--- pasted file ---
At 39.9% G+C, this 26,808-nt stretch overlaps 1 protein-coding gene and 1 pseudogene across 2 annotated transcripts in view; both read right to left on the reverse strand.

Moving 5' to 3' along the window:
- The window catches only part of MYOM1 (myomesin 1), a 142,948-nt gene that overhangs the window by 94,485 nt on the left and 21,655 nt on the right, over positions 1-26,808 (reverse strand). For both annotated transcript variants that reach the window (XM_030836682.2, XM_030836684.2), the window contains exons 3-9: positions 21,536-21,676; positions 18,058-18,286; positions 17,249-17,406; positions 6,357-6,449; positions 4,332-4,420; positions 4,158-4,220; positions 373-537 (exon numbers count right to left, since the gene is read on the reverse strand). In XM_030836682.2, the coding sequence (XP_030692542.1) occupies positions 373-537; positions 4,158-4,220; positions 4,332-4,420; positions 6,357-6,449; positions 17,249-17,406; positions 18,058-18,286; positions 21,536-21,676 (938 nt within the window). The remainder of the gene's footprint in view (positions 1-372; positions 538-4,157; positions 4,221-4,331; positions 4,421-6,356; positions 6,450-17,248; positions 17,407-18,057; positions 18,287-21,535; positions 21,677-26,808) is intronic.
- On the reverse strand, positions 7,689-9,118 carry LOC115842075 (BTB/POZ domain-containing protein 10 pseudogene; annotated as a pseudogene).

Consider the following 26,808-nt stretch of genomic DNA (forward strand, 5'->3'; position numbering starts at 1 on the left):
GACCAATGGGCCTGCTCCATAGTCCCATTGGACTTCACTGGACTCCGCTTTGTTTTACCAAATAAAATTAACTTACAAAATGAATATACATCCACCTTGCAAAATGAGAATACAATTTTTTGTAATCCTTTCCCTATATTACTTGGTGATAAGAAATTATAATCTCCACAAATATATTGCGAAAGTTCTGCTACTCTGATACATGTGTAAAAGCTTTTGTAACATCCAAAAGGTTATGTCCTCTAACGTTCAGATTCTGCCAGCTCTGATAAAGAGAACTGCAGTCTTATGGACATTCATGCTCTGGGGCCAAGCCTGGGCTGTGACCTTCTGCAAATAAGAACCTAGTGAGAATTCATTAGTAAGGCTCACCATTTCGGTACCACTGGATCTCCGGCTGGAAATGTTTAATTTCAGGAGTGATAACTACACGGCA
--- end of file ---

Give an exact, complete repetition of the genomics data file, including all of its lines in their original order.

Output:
At 39.9% G+C, this 26,808-nt stretch overlaps 1 protein-coding gene and 1 pseudogene across 2 annotated transcripts in view; both read right to left on the reverse strand.

Moving 5' to 3' along the window:
- The window catches only part of MYOM1 (myomesin 1), a 142,948-nt gene that overhangs the window by 94,485 nt on the left and 21,655 nt on the right, over positions 1-26,808 (reverse strand). For both annotated transcript variants that reach the window (XM_030836682.2, XM_030836684.2), the window contains exons 3-9: positions 21,536-21,676; positions 18,058-18,286; positions 17,249-17,406; positions 6,357-6,449; positions 4,332-4,420; positions 4,158-4,220; positions 373-537 (exon numbers count right to left, since the gene is read on the reverse strand). In XM_030836682.2, the coding sequence (XP_030692542.1) occupies positions 373-537; positions 4,158-4,220; positions 4,332-4,420; positions 6,357-6,449; positions 17,249-17,406; positions 18,058-18,286; positions 21,536-21,676 (938 nt within the window). The remainder of the gene's footprint in view (positions 1-372; positions 538-4,157; positions 4,221-4,331; positions 4,421-6,356; positions 6,450-17,248; positions 17,407-18,057; positions 18,287-21,535; positions 21,677-26,808) is intronic.
- On the reverse strand, positions 7,689-9,118 carry LOC115842075 (BTB/POZ domain-containing protein 10 pseudogene; annotated as a pseudogene).

Consider the following 26,808-nt stretch of genomic DNA (forward strand, 5'->3'; position numbering starts at 1 on the left):
GACCAATGGGCCTGCTCCATAGTCCCATTGGACTTCACTGGACTCCGCTTTGTTTTACCAAATAAAATTAACTTACAAAATGAATATACATCCACCTTGCAAAATGAGAATACAATTTTTTGTAATCCTTTCCCTATATTACTTGGTGATAAGAAATTATAATCTCCACAAATATATTGCGAAAGTTCTGCTACTCTGATACATGTGTAAAAGCTTTTGTAACATCCAAAAGGTTATGTCCTCTAACGTTCAGATTCTGCCAGCTCTGATAAAGAGAACTGCAGTCTTATGGACATTCATGCTCTGGGGCCAAGCCTGGGCTGTGACCTTCTGCAAATAAGAACCTAGTGAGAATTCATTAGTAAGGCTCACCATTTCGGTACCACTGGATCTCCGGCTGGAAATGTTTAATTTCAGGAGTGATAACTACACGGCA